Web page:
Coping with closures


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Keri Carroll and Amaya Rothrock


As students and staff left school on March 11, none of them realized that it would be the last day of the school year. Pennsylvania’s schools had to officially closed their doors for the duration of the school year due to the worldwide Coronavirus pandemic. The first case of the COVID-19 virus was traced back China, starting in November. It has since erupted into a worldwide issue, spreading from Europe to the United States, and practically every country in the world. 

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COVID-19 is a disease that causes respiratory issues with symptoms including a cough, fever, and shortness of breath. Thousands upon thousands of citizens across the world have become infected.  Due to how contagious it is and the fatality rates, the CDC has advised limiting any social interactions or gatherings until case rates decrease. This has left many people wondering what is to come and what to do. 

Many states are handling the situation by going on lockdown to prevent people from holding nonessential gatherings. Several states have issued a shelter in place order, meaning people can only leave their homes for essential needs such as for food or medical care. 

As of May 29, there are a total of 70,735 confirmed cases of COVID-19 in Pennsylvania, according to the Pennsylvania Department of Health. As a result, Governor Wolf of Pennsylvania had ordered people to stay at home as much as possible and avoid nonessential travel. It wasn’t until recently he started opening the state back up, county-by-county in a series of phases: red, yellow, and green. Today marked Centre County’s official entry into the green phase. 

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Junior Lia Miner has been taking advantage of this time. 

“I’ve been cleaning, relaxing, and going outside a lot more. I’ve been doing things I didn’t have time for prior to this,” Lia said.

Many have found themselves doing small home or self improvements. To most, it’s been important to keep themselves occupied during all the chaos. Others have been using social media as a form of communication. There have been trending challenges and hashtags all over the internet, being used to spread positivity and as just one other activity to do.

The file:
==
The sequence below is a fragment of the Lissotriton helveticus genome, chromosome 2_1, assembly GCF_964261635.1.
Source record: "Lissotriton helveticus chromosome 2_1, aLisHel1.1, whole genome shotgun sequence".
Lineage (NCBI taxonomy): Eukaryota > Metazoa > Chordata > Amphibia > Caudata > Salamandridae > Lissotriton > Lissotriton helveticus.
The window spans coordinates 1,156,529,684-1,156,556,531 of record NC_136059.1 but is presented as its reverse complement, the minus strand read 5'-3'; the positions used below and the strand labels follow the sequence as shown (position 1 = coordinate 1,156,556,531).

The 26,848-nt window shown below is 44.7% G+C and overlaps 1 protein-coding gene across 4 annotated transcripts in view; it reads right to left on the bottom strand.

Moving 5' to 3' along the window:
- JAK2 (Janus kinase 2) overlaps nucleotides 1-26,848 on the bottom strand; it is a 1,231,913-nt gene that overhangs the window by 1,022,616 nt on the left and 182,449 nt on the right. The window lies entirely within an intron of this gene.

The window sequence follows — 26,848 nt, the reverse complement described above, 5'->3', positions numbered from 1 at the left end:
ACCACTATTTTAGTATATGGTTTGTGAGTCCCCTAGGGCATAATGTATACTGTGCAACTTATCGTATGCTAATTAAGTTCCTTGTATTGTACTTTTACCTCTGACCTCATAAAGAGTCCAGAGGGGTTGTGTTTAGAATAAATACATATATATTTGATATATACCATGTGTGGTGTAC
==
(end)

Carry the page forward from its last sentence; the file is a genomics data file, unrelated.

“I workout a good bit and try to talk to friends as much as I can. I haven’t really picked up any new hobbies, unless excessive sleeping counts,” senior Chelsea Robson said.  

At high schools everywhere, it’s been noticed that seniors of the 2020 graduating class are taking the biggest hit. Schools all across the country canceled senior trips, balls, picnics, and all other senior activities. Some worry about how they will receive their diploma. Whether it be on a virtual graduation ceremony or a tiny email pdf, most seniors are overwhelmed with disappointment and uncertainty. 

“It stinks being a senior during all of this. Especially right now, when all of the end of the year activities were supposed to be taking place. It feels unfair that our class went through four years of high school for it to end like this,” senior Selah Brown said.

Many students were expecting to go back to school after a couple weeks and they were looking forward to having an unexpected break, but then the outbreak escalated and the short break continued to be extended until schools were closed for the rest of the year. 

“At first when school ended, I was kind of excited just to be able to have time to catch up on things for college and see my family more. Once everything was extended it hit me how much I was missing. Track season, Senior Ball, graduation, even just little moments with friends. I feel like my last few months of being a kid were just gone,” Chelsea said.